Fascinating... Per the attached clip from the *Wall Street Journal*, Florida (FLORIDA!) courts have been agreeing that defendants in "driving while under the influence" cases have a right to full disclosure of the software used in the equipment doing the measuring. Imagine if this logic followed through to the equipment being slid into election vote counting! "A court fight in Florida over the software used in the instruments that detect alcohol in breath could threaten the ability of states and localities to prosecute drunk drivers. "The battle is over the source code of breath analyzers made by CMI Group, a closely held maker of breath-alcohol instruments. Defense lawyers have challenged the use of the device and asked to see the original source code that serves as its computer brain, saying their clients have the right to examine the machine that brings evidence against them. "Last February, a state appeals court in Daytona Beach ruled that Florida had to produce 'full information' about the test that establishes the blood-alcohol level of people accused of driving under the influence, or DUI. Otherwise, the court said, the evidence is inadmissible... rest at: http://online.wsj.com/article_print/SB113470249958424310.html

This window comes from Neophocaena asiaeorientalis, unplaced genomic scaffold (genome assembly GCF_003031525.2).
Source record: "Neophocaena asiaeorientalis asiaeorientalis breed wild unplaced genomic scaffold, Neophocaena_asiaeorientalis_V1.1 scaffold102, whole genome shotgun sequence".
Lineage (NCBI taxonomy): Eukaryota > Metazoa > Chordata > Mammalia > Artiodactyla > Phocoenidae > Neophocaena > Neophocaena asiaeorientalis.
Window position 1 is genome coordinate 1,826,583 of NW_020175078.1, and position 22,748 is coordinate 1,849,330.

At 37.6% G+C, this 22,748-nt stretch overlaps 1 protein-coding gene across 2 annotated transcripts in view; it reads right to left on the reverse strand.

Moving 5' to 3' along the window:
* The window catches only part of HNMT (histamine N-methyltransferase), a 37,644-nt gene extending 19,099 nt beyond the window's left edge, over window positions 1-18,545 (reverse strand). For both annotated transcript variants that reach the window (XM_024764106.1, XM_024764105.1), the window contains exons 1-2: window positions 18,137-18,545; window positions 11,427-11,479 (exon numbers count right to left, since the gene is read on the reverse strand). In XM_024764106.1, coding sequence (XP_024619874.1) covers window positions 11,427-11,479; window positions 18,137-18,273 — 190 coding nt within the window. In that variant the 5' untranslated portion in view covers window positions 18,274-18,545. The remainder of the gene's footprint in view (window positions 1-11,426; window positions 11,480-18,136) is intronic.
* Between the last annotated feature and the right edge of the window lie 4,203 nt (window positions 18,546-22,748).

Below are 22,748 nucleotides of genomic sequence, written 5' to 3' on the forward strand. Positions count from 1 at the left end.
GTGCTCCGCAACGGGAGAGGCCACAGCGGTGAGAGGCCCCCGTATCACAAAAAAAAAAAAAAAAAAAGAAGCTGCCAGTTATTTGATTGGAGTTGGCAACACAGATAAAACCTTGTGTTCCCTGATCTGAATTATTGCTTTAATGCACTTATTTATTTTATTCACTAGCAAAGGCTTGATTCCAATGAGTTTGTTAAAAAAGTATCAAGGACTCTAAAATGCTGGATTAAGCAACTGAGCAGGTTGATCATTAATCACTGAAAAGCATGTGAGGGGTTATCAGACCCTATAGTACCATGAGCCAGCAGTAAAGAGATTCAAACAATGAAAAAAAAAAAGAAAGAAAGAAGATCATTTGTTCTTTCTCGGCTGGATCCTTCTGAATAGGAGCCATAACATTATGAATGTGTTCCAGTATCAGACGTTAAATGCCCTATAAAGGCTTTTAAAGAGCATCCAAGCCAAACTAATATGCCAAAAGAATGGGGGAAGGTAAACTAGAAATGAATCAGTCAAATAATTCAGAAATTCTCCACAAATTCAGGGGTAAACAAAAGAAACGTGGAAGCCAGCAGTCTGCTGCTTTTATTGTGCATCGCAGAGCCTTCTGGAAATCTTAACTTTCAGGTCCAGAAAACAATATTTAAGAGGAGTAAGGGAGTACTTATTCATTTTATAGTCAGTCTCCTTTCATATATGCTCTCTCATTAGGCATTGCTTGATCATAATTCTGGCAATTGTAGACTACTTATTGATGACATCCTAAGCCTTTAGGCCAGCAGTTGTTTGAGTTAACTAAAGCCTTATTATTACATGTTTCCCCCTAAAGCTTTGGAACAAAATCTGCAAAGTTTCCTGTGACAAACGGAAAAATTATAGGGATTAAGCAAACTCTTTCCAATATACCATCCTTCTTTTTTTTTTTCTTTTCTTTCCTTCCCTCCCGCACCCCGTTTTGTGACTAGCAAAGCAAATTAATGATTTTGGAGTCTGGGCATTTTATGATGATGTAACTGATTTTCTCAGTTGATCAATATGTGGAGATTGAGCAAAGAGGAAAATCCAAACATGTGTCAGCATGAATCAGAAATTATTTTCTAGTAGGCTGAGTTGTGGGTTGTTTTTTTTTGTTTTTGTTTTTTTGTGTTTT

Ivars Peterson, The Risky Business of Spreadsheet Errors *Science News*, Week of 17 Dec 2005 http://www.sciencenews.org/articles/20051217/mathtrek.asp Spreadsheets create an illusion of orderliness, accuracy, and integrity. The tidy rows and columns of data, instant calculations, eerily invisible updating, and other features of these ubiquitous instruments contribute to this soothing impression. At the same time, faulty spreadsheets and poor spreadsheet practices have been implicated in a wide variety of business and financial problems. [PGN-excerpted from a nice article with a bunch of references, including Ivars' 1996 book, Fatal Defect: Chasing Killer Computer Bugs, which itself cited some earlier RISKS reports. The last two references are particularly relevant: The European Spreadsheet Risks Interest Group (EuSpRIG) has a Web site at http://www.eusprig.org/. Spreadsheet Research, maintained by Ray Panko of the University of Hawaii, is a repository for research on spreadsheet development, testing, use, and technology: http://panko.cba.hawaii.edu/ssr/.]